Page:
Joseph Stiglitz on globalization

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Stiglitzbook_1 If it's possible for an economist to keep a roomful of people on the edge of their seats, Joseph Stiglitz came reasonably close yesterday. He presented his newest book, Making Globalization Work, to a packed house at the World Bank. (By packed, I mean that seats in the overflow room went so quickly that well over 100 people were standing in the back.)

The theme was the ways in which globalization has contributed to rising inequality, both across and within countries, and what to do about it. Rather than a rising tide to lift all boats, globalization is better described as "a riptide that can destroy lots of small, unprepared boats". Plenty has already been written about the book (see openDemocracy, Pienso, and Poverty and Growth Blog), so I'll just pull out a few of his comments:

  • The global intellectual property regime is a matter of life and death for developing countries. Negotiators of the Agreement on Trade-Related Aspects of Intellectual Property Rights (TRIPS) "signed the death warrants for thousands of people in Sub-Saharan Africa”, by denying them access to lifesaving medicines. The current US-imposed regime is bad for US science, but even worse for the global practice of science and innovation. The book describes his suggested alternative to TRIPS, a global prize fund to compensate researchers based on the importance of the drugs they develop. Malaria will presumably rank higher than male pattern baldness. A competitive market would then become the distribution system. (See discussion on the prize fund idea at Marginal Revolution.)
  • Water is indeed flowing uphill, as we watch money flow from poor to rich countries. We observe a proliferation of countries with overbearing debt problems, not just one or two profligate spenders. Despite sophisticated derivative markets, developing countries still bear a disproportionate share of global risk.
  • Globalization does not benefit all of us, even if politicians don't mind giving that impression. It is true that the welfare gains from globalization mean that the minority of winners receive more than enough surplus to compensate the majority of losers. Instead of watching this happen, however, we see globalization used as an excuse to remove social protections, from those who are already on the losing end.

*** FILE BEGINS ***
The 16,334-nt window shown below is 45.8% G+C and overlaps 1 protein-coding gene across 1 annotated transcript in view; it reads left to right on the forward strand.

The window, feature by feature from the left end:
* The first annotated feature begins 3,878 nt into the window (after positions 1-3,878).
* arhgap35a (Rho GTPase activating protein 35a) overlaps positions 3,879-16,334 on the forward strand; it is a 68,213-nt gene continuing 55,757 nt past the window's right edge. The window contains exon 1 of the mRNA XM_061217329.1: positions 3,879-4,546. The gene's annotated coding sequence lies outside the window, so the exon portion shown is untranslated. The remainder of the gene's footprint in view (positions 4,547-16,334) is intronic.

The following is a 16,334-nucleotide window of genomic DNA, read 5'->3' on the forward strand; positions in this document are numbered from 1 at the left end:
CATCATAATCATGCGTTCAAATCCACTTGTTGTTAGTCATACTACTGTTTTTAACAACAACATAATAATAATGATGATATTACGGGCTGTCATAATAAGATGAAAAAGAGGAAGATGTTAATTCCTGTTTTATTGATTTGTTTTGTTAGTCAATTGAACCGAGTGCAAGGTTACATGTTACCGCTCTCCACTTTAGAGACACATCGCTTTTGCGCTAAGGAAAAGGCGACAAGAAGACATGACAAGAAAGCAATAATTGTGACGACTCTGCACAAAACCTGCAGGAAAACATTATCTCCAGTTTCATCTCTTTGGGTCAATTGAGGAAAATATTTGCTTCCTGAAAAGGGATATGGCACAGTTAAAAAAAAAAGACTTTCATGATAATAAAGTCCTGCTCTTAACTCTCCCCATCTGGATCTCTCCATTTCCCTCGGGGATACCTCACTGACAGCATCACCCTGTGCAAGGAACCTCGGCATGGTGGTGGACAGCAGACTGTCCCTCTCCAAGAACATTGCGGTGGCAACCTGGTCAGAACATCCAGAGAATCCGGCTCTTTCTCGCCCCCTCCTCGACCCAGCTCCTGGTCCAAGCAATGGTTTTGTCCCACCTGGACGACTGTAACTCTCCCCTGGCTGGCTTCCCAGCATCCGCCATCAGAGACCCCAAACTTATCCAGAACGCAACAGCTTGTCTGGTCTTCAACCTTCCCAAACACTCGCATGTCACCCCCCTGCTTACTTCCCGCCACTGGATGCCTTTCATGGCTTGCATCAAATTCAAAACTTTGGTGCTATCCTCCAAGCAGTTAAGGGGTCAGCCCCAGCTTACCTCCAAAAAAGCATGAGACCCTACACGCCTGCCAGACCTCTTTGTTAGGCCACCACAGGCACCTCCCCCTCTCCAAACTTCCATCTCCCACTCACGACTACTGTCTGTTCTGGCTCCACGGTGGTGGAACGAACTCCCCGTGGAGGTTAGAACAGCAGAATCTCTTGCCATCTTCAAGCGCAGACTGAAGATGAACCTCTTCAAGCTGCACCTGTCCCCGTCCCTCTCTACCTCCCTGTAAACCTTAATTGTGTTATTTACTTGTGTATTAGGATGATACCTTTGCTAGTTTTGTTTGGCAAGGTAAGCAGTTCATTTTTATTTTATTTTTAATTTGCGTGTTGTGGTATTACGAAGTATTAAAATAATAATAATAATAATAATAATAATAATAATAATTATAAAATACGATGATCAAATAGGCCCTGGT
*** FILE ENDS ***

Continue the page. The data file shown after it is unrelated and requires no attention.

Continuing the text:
• Domestic policy decisions are driven by efficiency and equity considerations, but international policy is not about fairness. (This drawn from his time as chairman of Council of Economic Advisers.) In trade policy, US negotiators always go for the best deal for the US (actually for campaign contributors, he added). The Uruguay round actually made the poorest countries worse off (in absolute, not relative terms), because of asymmetries in trade agreements, particularly in agriculture.
  • On global efficiency grounds, policy makers would promote labor mobility, more than capital mobility. Even more so on equity grounds. But this isn’t what we see happening.
  • We've seen generally disappointing results for those countries that have tried to follow the West’s advice on how to manage the economy. Latin America paid the most attention, and its growth has been about half of what it was before it started listening to Western experts. India and China are exceptional - they have not experienced a financial crisis in the last 3 decades - and it’s probably because they didn’t follow the standard wisdom.

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